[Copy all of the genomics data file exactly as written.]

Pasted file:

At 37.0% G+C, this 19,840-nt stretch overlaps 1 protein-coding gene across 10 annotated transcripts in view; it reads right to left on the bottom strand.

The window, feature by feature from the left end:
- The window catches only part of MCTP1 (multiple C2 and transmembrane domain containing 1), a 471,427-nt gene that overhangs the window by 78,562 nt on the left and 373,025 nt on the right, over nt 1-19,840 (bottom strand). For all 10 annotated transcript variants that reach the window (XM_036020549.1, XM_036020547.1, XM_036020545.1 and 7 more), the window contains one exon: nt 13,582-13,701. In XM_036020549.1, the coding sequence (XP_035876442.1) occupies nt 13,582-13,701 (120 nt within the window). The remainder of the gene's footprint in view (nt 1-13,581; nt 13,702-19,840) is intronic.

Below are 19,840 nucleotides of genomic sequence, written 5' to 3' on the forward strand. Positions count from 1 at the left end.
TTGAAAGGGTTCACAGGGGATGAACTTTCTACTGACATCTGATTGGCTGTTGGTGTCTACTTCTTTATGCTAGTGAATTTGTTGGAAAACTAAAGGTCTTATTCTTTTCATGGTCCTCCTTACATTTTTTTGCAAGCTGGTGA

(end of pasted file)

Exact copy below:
At 37.0% G+C, this 19,840-nt stretch overlaps 1 protein-coding gene across 10 annotated transcripts in view; it reads right to left on the bottom strand.

The window, feature by feature from the left end:
- The window catches only part of MCTP1 (multiple C2 and transmembrane domain containing 1), a 471,427-nt gene that overhangs the window by 78,562 nt on the left and 373,025 nt on the right, over nt 1-19,840 (bottom strand). For all 10 annotated transcript variants that reach the window (XM_036020549.1, XM_036020547.1, XM_036020545.1 and 7 more), the window contains one exon: nt 13,582-13,701. In XM_036020549.1, the coding sequence (XP_035876442.1) occupies nt 13,582-13,701 (120 nt within the window). The remainder of the gene's footprint in view (nt 1-13,581; nt 13,702-19,840) is intronic.

Below are 19,840 nucleotides of genomic sequence, written 5' to 3' on the forward strand. Positions count from 1 at the left end.
TTGAAAGGGTTCACAGGGGATGAACTTTCTACTGACATCTGATTGGCTGTTGGTGTCTACTTCTTTATGCTAGTGAATTTGTTGGAAAACTAAAGGTCTTATTCTTTTCATGGTCCTCCTTACATTTTTTTGCAAGCTGGTGA